MRSA Infections Can Bug Fitness Buffs

WEDNESDAY, July 2 (HealthDay News) -- Before heading to the gym, you should brush up on how to protect yourself from a potentially deadly superbug, say doctors from Loyola University.

While infections from methicillin-resistant Staphylococcus aureus (MRSA) usually occur in hospitals and health-care settings, they are on the rise in community locales, according to Jorge Parada, director of the infection control program at Loyola University Hospital in Maywood.

"There is no doubt that MRSA and other infections can be transmitted without direct person-to-person contact," Parada said in a prepared statement. "Although it's low, it is possible to catch MRSA by using shared gym equipment like free weights or exercise cycles. The first step in preventing the spread of any type of infection is awareness of the possibility."

Generally, 5 percent to 10 percent of people are infected with MRSA. The superbug can survive for hours, even days, on the surface of gym equipment and other inanimate objects, Parada said.

"If we were dealing with something that virtually nobody had, then it wouldn't be a big deal," Parada said. "The problem with the MRSA epidemic in the community is you don't know when you're going to touch something that somebody with MRSA touched."

The benefits of exercise outweigh the risks of catching MRSA, so Parada suggests taking these precautions:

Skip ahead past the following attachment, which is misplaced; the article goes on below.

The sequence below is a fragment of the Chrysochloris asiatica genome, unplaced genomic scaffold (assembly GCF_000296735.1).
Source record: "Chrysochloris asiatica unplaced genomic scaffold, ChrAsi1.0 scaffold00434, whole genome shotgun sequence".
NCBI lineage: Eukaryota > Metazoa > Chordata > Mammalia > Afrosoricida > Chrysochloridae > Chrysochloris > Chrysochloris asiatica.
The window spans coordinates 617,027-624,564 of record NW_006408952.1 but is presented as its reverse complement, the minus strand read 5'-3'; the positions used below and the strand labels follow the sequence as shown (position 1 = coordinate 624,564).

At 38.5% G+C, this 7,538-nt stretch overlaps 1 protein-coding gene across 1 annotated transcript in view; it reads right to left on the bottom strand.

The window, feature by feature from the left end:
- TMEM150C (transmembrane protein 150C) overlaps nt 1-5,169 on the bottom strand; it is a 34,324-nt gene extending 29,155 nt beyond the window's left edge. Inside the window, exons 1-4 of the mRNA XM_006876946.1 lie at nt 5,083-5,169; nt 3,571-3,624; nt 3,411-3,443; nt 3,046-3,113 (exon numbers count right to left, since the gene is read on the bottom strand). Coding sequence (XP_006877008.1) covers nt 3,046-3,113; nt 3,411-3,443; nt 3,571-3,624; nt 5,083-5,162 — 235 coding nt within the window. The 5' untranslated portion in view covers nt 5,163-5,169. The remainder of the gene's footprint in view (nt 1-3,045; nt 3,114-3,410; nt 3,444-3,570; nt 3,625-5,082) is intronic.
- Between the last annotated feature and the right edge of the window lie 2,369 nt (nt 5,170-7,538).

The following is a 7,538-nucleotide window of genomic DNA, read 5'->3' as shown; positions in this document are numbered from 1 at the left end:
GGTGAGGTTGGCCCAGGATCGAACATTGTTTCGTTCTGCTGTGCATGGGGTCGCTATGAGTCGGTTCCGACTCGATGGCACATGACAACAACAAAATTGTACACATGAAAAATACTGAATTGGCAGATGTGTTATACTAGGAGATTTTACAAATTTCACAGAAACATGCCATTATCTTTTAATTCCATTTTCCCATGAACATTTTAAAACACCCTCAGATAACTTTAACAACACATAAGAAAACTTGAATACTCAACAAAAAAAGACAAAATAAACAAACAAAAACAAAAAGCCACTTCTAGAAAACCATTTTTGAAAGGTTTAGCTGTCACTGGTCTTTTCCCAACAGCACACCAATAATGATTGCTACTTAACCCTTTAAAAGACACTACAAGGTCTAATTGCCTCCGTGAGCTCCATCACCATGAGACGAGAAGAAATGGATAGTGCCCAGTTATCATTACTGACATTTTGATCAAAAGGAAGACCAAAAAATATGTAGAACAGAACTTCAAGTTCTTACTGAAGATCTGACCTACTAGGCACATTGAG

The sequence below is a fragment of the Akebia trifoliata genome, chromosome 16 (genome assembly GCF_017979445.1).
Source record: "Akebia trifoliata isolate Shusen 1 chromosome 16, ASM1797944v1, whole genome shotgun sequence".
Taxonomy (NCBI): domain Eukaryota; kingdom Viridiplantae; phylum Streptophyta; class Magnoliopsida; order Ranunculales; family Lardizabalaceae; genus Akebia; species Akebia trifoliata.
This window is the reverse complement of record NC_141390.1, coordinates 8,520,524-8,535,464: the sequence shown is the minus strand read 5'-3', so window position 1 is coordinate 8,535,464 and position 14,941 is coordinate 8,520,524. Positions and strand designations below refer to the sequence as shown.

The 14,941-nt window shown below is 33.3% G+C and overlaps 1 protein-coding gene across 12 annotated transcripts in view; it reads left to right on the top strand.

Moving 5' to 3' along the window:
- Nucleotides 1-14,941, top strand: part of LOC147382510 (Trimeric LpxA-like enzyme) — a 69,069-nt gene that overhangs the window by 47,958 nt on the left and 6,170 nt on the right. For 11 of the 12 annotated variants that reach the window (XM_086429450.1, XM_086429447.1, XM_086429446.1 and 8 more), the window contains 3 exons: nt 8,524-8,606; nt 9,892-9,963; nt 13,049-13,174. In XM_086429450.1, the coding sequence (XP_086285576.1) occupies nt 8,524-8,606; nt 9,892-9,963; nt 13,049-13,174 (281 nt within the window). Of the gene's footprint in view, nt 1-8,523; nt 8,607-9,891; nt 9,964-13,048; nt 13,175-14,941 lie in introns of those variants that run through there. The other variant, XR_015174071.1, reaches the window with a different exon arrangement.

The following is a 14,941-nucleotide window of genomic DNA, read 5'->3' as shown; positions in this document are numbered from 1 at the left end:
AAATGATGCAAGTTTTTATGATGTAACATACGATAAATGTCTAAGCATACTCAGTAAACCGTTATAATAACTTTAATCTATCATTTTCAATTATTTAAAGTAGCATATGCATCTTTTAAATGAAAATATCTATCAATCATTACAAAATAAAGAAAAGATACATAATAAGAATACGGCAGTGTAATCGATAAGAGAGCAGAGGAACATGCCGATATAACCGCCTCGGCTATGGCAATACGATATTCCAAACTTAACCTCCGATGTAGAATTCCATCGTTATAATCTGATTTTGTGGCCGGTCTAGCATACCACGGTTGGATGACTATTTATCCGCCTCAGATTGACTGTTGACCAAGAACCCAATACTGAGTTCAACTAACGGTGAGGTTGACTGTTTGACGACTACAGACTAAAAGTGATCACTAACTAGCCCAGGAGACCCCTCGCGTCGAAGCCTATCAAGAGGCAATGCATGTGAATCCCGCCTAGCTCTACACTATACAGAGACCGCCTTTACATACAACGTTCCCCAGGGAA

• Use clothing or a towel as a barrier between your skin and shared equipment, such as weight-training machines, wrestling or yoga mats, and sauna and locker room benches.
  • Insist your gym have antiseptic wipes readily available to clean equipment before and after each use.
  • Cover any open wounds or sores with a bandage before working out. Keep the area clean.
  • Never share personal items such as towels, clothing, swim wear, combs, soap, shampoo or shaving gear.
  • Inquire how high-touch areas and equipment are being cleaned, how often and what type of cleanser is being used. If the gym provides towels, customers need to know if the gym washes and dries them in temperatures high enough to kill MRSA.

Finally, practice good personal hygiene in and out of the gym.

"Washing your hands a number of times a day is the best defense we have against MRSA infections. That simple act trumps everything else that you can do," Alex Tomich, an infection control practitioner at Loyola University Medical Center, said in a prepared statement. "And you should always make sure to shower after every workout."

More information

The U.S. Centers for Disease Control and Prevention has more about MRSA.

SOURCE: Loyola University Health System, news release, June 11, 2008

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